Let’s say it – Ian Brady was evil
Not everything can be explained through the prism of mental illness.
Ian Brady died this week. Brady and his then girlfriend Myra Hindley murdered five children between 1963 and 1965. They buried their victims on the moors around Manchester, and came to be known as the Moors Murderers.
Brady’s death has incited discussion about the relationship between mental illness and evil. His solicitor sparked outrage when, in an interview with BBC Radio 4’s Today programme, he refused to describe Brady as ‘evil’, instead suggesting that ‘the more interesting issue is how his mind developed in that way and what caused that mental illness’. Brady was diagnosed with paranoid schizophrenia and narcissistic personality disorder in the 1970s. Observers have also challenged the idea Brady was evil. ‘Why was it that Brady was able to embody for so many the Biblical notion of evil?’, asked one.
Many are angry with Brady’s lawyer, yet his remarks reflect a broader discomfort with using the E word today. Recent developments in clinical psychology have reduced the notion of ‘evil’ to the level of biology. ‘Antiquated and unhelpful’ ideas like evil are now best understood by reference to brain malfunctions or chemical imbalances, we are told. Words like ‘evil’ are seen as relics of a more religious age. What might once have been seen as acts of evil are now medicalised and explained away by reference to disorder. When Andreas Lubitz crashed a passenger aircraft into the Alps in 2015, killing everyone on board, his murderous actions were put down to his depression – causing anger among some mental-health campaigners.
This ambivalence about the word evil is strange. We all tend to know evil when we see it. Most people are still happy to use this apparently religious language because it has developed a social meaning, too, which we understand, which resonates with us.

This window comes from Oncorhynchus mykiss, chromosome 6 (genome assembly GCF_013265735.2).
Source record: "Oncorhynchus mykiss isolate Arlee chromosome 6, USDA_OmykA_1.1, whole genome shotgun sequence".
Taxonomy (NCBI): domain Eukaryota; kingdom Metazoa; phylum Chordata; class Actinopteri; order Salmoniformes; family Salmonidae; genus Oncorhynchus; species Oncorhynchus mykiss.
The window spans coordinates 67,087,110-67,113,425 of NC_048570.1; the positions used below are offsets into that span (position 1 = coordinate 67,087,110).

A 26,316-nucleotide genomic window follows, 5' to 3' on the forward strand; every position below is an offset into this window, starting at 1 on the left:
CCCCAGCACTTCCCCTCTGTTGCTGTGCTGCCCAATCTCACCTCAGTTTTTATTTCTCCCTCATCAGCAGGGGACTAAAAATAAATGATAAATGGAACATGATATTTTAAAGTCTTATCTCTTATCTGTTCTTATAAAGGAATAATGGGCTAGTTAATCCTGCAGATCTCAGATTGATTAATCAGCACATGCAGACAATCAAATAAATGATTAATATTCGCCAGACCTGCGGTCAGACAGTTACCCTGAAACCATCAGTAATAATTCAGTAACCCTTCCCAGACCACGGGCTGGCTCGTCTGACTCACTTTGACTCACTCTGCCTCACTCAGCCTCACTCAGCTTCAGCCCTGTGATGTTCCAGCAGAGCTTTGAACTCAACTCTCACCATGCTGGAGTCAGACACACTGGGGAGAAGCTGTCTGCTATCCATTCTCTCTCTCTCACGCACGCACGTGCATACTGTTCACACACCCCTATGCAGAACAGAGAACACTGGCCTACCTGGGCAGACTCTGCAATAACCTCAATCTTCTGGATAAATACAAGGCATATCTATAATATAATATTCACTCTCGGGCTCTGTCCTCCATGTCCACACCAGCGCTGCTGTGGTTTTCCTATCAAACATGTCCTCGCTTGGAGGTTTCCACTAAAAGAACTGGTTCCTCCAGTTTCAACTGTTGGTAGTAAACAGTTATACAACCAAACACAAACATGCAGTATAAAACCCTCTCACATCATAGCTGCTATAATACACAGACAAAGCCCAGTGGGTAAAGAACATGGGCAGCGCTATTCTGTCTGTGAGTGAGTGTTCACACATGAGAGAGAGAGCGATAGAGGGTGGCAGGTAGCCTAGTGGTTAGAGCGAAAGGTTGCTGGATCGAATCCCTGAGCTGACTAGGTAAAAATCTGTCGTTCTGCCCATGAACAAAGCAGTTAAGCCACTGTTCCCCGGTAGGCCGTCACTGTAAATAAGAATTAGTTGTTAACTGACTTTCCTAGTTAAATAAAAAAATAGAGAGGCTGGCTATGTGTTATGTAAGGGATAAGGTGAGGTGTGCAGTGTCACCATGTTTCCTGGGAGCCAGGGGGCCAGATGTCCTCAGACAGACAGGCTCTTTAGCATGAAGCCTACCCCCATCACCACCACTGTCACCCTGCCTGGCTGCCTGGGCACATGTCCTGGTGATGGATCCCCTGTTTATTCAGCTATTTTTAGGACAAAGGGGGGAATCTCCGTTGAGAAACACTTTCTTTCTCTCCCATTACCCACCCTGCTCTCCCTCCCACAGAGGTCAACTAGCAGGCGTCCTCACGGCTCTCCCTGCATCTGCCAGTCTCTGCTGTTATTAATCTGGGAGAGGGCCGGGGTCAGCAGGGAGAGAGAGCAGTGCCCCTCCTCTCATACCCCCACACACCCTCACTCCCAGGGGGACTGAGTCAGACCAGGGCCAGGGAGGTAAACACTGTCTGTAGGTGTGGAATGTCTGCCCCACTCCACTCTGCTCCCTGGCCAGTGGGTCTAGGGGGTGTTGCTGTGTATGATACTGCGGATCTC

And yet the denial of evil is becoming more widespread. And this denial has been bolstered through the continual expansion of the idea of mental illness. More and more forms of behaviour have been reimagined as mental illnesses. The Diagnostic and Statistical Manual of Mental Disorders, which records all recognised mental illnesses, increasingly includes a wide spectrum of behaviour. The recent heightened media focus on mental health, featuring everyone from Prince Harry to Lady Gaga to Alastair Campbell, effectively encourages everyone to think of themselves as potentially mentally ill. In such an environment, it’s not surprising we have become more ambivalent about the possibility that some people might simply be evil.
Brady was aware of the public discussion around his case, and he openly manipulated the law around mental illness. He was originally transferred to a psychiatric hospital, Ashworth, in 1985, following his diagnosis of paranoid schizophrenia and a narcissistic personality disorder. Then, in 2014, he appealed to a tribunal to be transferred back to an ordinary prison, claiming he had fooled the psychiatrists who had diagnosed him. A transfer to prison would have allowed him to refuse force-feeding and, in his own words, ‘control the manner of [my] death’. The tribunal refused and he remained at Ashworth. He became a prisoner of a system which saw him as mentally ill, even though he claimed to be sane.
Strikingly, our ambivalence around evil is inconsistent. The brilliant ITV drama, Little Boy Blue, climaxed on Monday. It traced the investigation into the murder of Rhys Jones, an 11-year-old boy from Liverpool who was shot dead in 2007. It ended with the trial of Sean Mercer who, along with a gang of associates, was convicted of the killing.
It is notable that in the coverage of this drama, few have flinched from using supposedly ‘archaic’ language to describe Mercer. He is ‘Monster Mercer’ in much of the press. It has been reported that Mercer is worried the drama ‘made him look evil’. Curiously, many today will use explicitly moral language about children and young adults where they sometimes refuse to do so in relation to actual adults. Mercer has received similar treatment to the child killers of Jamie Bulger, who were described as ‘monsters’, guilty of ‘unspeakable evil’. We’re happy to accept that those who commit terrible crimes as children may well be evil, but sometimes less willing to accept the same about adults: they are probably ‘mentally damaged’.
It is not the language of ‘evil’ that is the problem today – it is society’s confusion in drawing the line between wrongdoing and mental illness. Both the dismissal of evil adults as mentally ill and the branding of criminally violent children as evil speak to a society that is confused about when and how to cast moral judgements. Good riddance to Ian Brady, and let’s hope his death begins a new discussion about moral culpability, the dividing line between good and evil, and the fact that some people aren’t damaged – they are simply wicked.
Luke Gittos is law editor at spiked and author of Why Rape Culture is a Dangerous Myth: From Steubenville to Ched Evans. (Buy this book from Amazon(UK).)
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